If you’ve ever tried Nashville Hot Sauce, then you’ll know what I’m talking about when I tell you it’s insanely delicious! This regional hot sauce has taken America by storm thanks to KFC’s Nashville Hot Chicken.
This granular hot sauce is more of a paste than a liquid, and that helps cling to chicken, adding a depth of flavor you won’t find with bottled store-bought hot sauces.
Typically, this hot sauce is made by adding some of the cooking oil used to fry chicken. That’s not always possible, so I created my recipe using butter.
It takes minutes to make and can be added to your homemade chicken tenders or your favorite brand of frozen breaded tenders or breasts.
Made with cayenne pepper, brown sugar, smoked paprika, garlic powder, salt, black pepper, and honey, it’s easy to scale the spices to make it hotter or milder, depending on your taste preference.
Ingredients to make Nashville Hot Sauce
Let’s start by gathering the ingredients needed to make my Nashville Hot Sauce recipe. In Chef Speak, this is called the “Mise en Place,” which translates to “Everything in its Place.”
Not only does setting up your ingredients ahead of time speed up the cooking process, it also helps ensure you have everything you need to make the dish.
How to make Nashville Hot Sauce
- Add the melted butter to a large saucepan over medium heat, along with the cayenne pepper, brown sugar, honey (optional), smoked paprika (or sweet paprika), garlic powder, salt, and black pepper.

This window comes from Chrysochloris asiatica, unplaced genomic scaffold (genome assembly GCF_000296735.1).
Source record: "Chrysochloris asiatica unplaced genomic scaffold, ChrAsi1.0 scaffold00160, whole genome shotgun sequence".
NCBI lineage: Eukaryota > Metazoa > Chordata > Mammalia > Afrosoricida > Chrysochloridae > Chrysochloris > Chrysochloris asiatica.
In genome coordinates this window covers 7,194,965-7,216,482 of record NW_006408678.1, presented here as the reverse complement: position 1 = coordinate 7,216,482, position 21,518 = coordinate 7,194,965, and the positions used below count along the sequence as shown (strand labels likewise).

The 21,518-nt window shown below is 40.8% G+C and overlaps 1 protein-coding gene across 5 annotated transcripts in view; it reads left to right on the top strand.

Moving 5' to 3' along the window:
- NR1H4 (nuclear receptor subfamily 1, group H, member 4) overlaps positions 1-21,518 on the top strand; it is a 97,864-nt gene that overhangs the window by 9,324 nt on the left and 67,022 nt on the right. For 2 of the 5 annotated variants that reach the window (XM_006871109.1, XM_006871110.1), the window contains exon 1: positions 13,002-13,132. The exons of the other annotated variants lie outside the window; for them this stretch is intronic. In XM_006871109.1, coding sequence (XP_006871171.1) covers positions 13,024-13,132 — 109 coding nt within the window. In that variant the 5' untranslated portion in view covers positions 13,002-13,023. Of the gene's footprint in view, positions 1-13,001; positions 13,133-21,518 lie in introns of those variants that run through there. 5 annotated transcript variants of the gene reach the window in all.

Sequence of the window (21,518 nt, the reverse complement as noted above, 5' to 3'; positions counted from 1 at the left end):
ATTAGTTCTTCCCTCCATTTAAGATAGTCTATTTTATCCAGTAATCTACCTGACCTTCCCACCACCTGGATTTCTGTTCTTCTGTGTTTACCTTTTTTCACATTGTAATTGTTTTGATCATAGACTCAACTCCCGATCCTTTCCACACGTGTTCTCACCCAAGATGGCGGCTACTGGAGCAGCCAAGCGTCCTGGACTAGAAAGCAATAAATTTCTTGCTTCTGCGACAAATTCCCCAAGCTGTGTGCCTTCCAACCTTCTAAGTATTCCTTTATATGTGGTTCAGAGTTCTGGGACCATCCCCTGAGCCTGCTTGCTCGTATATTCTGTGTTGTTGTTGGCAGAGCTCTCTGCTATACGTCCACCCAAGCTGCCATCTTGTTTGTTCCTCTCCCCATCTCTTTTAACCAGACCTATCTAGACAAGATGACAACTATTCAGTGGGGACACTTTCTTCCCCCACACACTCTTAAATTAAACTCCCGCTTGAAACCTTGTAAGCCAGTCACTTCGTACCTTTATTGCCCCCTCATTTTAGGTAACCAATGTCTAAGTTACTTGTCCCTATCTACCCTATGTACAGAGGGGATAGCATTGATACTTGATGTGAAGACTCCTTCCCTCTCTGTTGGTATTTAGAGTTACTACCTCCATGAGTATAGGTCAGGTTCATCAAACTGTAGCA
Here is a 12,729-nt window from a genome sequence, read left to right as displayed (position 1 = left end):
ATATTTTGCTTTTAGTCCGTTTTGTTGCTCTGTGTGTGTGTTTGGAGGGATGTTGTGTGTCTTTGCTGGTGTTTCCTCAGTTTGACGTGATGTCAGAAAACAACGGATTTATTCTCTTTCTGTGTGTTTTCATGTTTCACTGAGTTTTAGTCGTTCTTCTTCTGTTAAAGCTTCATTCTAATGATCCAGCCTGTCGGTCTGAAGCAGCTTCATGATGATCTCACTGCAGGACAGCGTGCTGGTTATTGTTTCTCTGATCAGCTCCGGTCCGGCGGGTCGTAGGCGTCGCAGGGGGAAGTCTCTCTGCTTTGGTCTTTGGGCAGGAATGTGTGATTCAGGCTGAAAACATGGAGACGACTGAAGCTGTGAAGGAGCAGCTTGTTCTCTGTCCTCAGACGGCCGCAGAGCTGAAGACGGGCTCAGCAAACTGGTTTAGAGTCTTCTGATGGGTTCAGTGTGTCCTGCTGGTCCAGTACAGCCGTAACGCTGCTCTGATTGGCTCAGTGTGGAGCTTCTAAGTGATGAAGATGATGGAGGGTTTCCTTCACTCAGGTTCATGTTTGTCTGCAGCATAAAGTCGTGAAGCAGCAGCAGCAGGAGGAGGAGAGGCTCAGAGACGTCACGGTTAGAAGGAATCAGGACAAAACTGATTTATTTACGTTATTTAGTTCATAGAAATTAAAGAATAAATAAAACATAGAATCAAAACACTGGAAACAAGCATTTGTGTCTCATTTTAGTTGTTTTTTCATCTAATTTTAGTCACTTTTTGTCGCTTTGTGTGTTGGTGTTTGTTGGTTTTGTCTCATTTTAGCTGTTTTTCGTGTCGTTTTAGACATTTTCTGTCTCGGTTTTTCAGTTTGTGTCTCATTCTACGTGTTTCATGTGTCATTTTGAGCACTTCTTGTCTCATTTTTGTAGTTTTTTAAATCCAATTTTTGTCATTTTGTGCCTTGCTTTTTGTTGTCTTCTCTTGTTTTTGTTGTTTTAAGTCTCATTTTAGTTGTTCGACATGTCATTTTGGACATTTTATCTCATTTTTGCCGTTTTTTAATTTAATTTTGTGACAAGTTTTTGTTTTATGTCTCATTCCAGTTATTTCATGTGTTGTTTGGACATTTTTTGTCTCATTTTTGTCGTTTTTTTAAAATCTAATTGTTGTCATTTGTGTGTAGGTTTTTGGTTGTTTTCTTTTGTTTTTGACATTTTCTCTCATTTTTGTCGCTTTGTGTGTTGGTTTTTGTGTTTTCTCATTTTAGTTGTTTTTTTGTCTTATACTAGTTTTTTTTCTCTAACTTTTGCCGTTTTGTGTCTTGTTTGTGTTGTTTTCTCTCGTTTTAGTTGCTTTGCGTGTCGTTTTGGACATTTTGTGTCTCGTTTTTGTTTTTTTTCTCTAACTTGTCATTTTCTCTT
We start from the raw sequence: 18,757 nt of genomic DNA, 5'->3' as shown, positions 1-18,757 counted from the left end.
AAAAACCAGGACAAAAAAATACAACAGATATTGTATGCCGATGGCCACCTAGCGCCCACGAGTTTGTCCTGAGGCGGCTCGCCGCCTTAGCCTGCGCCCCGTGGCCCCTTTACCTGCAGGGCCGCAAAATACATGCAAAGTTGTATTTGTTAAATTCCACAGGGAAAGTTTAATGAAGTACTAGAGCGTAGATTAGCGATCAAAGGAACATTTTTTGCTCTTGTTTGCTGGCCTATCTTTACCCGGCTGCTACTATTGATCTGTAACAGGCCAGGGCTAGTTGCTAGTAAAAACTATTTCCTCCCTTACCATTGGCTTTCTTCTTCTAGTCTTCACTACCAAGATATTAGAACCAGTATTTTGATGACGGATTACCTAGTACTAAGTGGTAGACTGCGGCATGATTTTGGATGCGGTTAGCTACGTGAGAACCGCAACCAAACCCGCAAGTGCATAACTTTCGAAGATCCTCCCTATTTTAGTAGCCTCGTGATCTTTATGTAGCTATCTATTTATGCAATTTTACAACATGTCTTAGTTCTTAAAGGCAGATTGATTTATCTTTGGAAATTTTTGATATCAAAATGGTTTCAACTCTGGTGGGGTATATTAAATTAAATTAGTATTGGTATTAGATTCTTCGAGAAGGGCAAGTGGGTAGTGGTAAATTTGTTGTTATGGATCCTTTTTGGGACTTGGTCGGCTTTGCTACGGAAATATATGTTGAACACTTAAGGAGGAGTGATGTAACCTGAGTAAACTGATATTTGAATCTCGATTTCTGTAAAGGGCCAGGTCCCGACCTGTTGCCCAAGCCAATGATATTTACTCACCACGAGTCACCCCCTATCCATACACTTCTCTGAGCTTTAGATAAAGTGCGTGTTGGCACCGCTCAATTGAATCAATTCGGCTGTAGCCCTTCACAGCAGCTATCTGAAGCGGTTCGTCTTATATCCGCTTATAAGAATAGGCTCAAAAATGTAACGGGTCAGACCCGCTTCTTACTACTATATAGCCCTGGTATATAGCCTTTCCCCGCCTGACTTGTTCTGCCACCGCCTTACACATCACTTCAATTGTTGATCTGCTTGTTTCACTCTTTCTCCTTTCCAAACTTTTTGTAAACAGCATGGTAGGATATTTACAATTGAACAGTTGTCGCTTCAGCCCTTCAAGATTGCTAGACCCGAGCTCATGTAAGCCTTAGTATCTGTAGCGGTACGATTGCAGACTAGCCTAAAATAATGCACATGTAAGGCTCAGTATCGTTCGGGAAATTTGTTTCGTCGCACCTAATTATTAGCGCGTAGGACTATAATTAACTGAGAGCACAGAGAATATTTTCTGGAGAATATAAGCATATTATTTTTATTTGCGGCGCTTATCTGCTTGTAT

- Whisk to combine
- Let the sauce cook for 1 minute, whisking until all the ingredients are combined.
- Remove the slightly thickened sauce from the heat.
Be careful not to let the the sauce get too hot. High heat will cause the sauce to separate.
Use the sauce to toss with fried chicken breasts, thighs, or tenders. It can also be used to coat grilled or fried shrimp or used as a condiment on eggs, vegetables, rice, mac and cheese, or just about anything you enjoy hot sauce with.
Store any leftover Nashville Hot Sauce refrigerated in a well-sealed jar or airtight container for 7-10 days.
My recipe makes a delicious condiment, using cayenne pepper, melted butter, or oil from frying chicken, honey, smoked paprika, brown sugar, garlic powder, salt, and black pepper.
You can easily adapt the seasonings to make the sauce hotter or milder, depending on your taste preference.
Nashville hot sauce gets its flavor from a combination of the heat from cayenne pepper and sweetness from the brown sugar and honey. This creates a more complex sauce with layers of flavor, rather than just heat. Whereas Buffalo sauce gets its heat from jarred hot sauce creating the hot sauce most Americans know and love.
It is slightly gritty in texture, due to the spices added to the mixture. Think of it more of a paste, than a typical liquid sauce.